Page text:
Aldo Finzi (politician)

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Aldo Finzi (Legnago, April 20, 1891-Rome, March 24, 1944) was a Jewish-Italian politician.

Finzi started out his political career as an alderman in Badia Polesine. At the end of First World War, he was one of the fighter pilots in Gabriele D'Annunzio's campaign to drop propaganda leaflets over Vienna, Austria. Afterwards, he studied law in Ferrara. In 1921, he was one of the nine Jewish deputies elected to parliament for the Fasci italiani di combattimento.[1]

Finzi had to resign as under-secretary of the interior, when in 1924, the Socialist deputy Giacomo Matteotti was murdered. From 1925 to 1928, he was president of the Italian National Olympic Committee. He would leave the chamber of deputies in 1928. He became a fierce opponent of the fascist racial laws of 1938. After deposition of Mussolini by the Grand Council of Fascism Finzi beacme engaged in the resistance struggle against the German occupying forces.[2] In February 1944, he had been captured by the SS and identified as an opponent of the German Occupation of Italy. In retaliation for a bomb attack which claimed the lives of 33 members of the German Polizeiregiment Bozen on March 23, he with 330 other Italians became victims of the Ardeatine massacre in March 24, 1944.[2]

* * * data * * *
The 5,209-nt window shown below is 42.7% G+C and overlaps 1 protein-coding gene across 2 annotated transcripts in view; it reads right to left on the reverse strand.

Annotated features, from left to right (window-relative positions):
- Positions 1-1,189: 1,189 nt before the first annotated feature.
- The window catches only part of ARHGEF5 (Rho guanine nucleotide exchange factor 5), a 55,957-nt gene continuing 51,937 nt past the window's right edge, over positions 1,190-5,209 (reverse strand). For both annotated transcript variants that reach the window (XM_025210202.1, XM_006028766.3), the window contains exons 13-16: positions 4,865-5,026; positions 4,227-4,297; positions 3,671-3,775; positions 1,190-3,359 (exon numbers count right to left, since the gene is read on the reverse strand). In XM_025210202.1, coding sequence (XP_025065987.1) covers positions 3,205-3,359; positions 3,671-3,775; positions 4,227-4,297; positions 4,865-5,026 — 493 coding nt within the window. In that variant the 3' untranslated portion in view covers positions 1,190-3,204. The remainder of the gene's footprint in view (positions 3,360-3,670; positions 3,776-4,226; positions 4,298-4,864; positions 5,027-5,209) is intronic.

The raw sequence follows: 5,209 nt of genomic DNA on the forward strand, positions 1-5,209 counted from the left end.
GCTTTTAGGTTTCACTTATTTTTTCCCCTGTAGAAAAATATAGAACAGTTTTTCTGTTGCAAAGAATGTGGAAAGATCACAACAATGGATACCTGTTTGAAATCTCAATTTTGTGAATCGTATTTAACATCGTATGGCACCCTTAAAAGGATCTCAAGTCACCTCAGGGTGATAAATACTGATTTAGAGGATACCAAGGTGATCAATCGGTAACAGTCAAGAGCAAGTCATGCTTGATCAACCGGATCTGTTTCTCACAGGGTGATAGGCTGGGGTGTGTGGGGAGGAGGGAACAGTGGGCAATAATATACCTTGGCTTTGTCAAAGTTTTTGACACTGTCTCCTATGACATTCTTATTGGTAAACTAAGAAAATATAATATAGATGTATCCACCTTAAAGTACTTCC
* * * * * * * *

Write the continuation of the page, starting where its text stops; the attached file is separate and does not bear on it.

References[edit]

  1. ^ Franklin Hugh Adler (2005). "Why Mussolini turned on the Jews". Patterns of Prejudice 39 (3): 285–300. doi:10.1080/00313220500198235. 
  2. ^ a b Kesselring, Albert (March 15, 2007). The Memoirs of Field-Marshal Kesselring (Revised ed.). Greenhill Books. ISBN 1853677280.